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Grand Canyon, Hopi Point

Hopi Point

 

We walk along the trail that lines the rim of the Canyon, close to the cliff which, at times, is really abrupt. At Hopi Point, we visit a small bookstore whose windows open directly above the Canyon ... at an absolute vertical !

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Grand Canyon, Grand View Point

Grand View Point

 

After walking along a good portion of the Rim trail, we go back to the Village using the shuttle. Here, too, a shuttle service mitigates road saturation inside the park, and we will use it extensively during the day. It is the best choice : leave the car in one of the huge parking lots, and hop from point of view to point of view using the shuttle.

 

Then we go for some shopping and drive toward the east of the park, where we came in the day before. Other points of view are waiting for us, including Grand View Point, panoramic and with a vertical cliff as well. Somewhere within this chaos of rocks is a trailhead leading to the bottom of the canyon. Going down to the river is possible, count about 30 hours walk, roundtrip. Bear in mind that the height difference is 5,000 ft, and trails follow a naturally moderate slope along the cliff.

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Grand Canyon, Anasazi kiva

A kiva, a ceremonial house used by the Anasazi

 

Further on the road, we stop at the ruins of an Anasazi village. The Anasazi were another people in the region. They left few traces, and their history is not well known. Their trace gets lost at the time the Hopi became prevalent in the area. It is not known whether they were pushed away, eliminated, or assimilated into the newly arrived people.

 

The large kiva, shown in this picture, was a ceremonial room. Imagine a stone dome, where the population gathered. Each side of the kiva were other rooms, to be used as granaries or dwellings. The Anasazi are supposed to have lived a mostly agricultural existence.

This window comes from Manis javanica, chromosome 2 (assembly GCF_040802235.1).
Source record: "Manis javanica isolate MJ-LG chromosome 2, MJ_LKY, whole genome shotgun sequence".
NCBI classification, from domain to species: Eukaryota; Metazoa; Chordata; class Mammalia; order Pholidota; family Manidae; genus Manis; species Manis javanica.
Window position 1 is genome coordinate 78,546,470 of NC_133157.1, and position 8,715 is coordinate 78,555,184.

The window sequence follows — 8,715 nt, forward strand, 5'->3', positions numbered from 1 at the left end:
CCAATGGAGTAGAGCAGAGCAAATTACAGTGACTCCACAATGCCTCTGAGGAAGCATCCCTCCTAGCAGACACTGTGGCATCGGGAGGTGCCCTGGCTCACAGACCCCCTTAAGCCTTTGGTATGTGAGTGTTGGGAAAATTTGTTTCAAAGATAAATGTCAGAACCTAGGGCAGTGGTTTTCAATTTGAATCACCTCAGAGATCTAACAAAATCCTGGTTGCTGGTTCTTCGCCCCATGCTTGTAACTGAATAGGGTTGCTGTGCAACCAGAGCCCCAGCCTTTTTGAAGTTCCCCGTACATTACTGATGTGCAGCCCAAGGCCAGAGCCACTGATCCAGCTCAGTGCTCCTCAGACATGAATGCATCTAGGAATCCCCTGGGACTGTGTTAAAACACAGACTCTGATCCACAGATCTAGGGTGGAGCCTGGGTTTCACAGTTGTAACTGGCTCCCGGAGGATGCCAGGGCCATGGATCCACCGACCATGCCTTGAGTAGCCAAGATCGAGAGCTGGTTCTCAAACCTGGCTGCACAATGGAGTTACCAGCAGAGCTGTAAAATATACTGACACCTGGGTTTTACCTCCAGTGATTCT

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Grand Canyon, Humphreys Peak

Humphreys Peak, highest summit in Arizona, 12,633 ft

 

At the same stop, a clearing between the trees shows us Humphreys Peak, the highest summit in Arizona, at 12,633 ft. This ancient volcano, whose last eruption dates back about 1,000 years, is 48 miles away from us, straight line !

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Grand Canyon, Moran Point

Grand Canyon, Moran Point

 

We proceed on the eastern park road. Our next stop is Moran point, a very spectacular point of view on a narrower part of the canyon. Here, there are no trailheads, the cliff is really too steep !

 

At our last stop, we can see an ambulance, most likely there to discourage the most adventurous tourists to walk the trails that go to the bottom of the canyon without an adequate preparation. A sign even reminds the story of that very experienced female marathonian, who died anyway for underestimating the difficulties of the canyon and overstating her own skills to overcome them.

 

Little by little, we are getting closer to the east entrance of the park. We have stopped at every point of view. And, with almost 200 pictures in 2 days, the selection for this site has been particularly arduous !

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Little Colorado Canyon

Little Colorado Canyon

 

Shortly after the park exit, we stop at Little Colorado Canyon. It is not a national park, but a site directly managed by the Navajo nation, a community that transcends the limits of the former reservations. We will meet the Navajo nation again the next day at Monument Valley.

 

As seen above, the Little Colorado is a tributary of the Colorado River. It flows through a canyon that is not as deep as Grand Canyon, but even narrower. We cannot certify it but it is possible that sunshine never directly lights the Little Colorado, given such a narrow gorge !

 

Back to the parking lot, we grease the local business by buying a few trinkets from Navajo merchants.

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The Painted Desert and the Petrified Dunes

The Painted Desert and the petrified dunes

 

A little further, we are back on US-89, heading to Page. We cross the beautiful Painted Desert again, with the petrified dunes at the foreground of the picture. These dunes have been formed by sand eroded off the rock by the wind, and pushed into these curious waves.

 

We make it to Page late in the afternoon and check in at the Rodeway Inn. Today, we have a little time for a quick bath in the swimming pool.

 

I spend some time looking for a guided tour of Mounument Valley. Google is my friend and, after 2 or 3 attempts, I find us a friendly guide, with whom I make an appointment for the next day at 1pm, Navajo Nation time. Unlike the rest of Arizona, the Navajo Nation uses daylights saving time.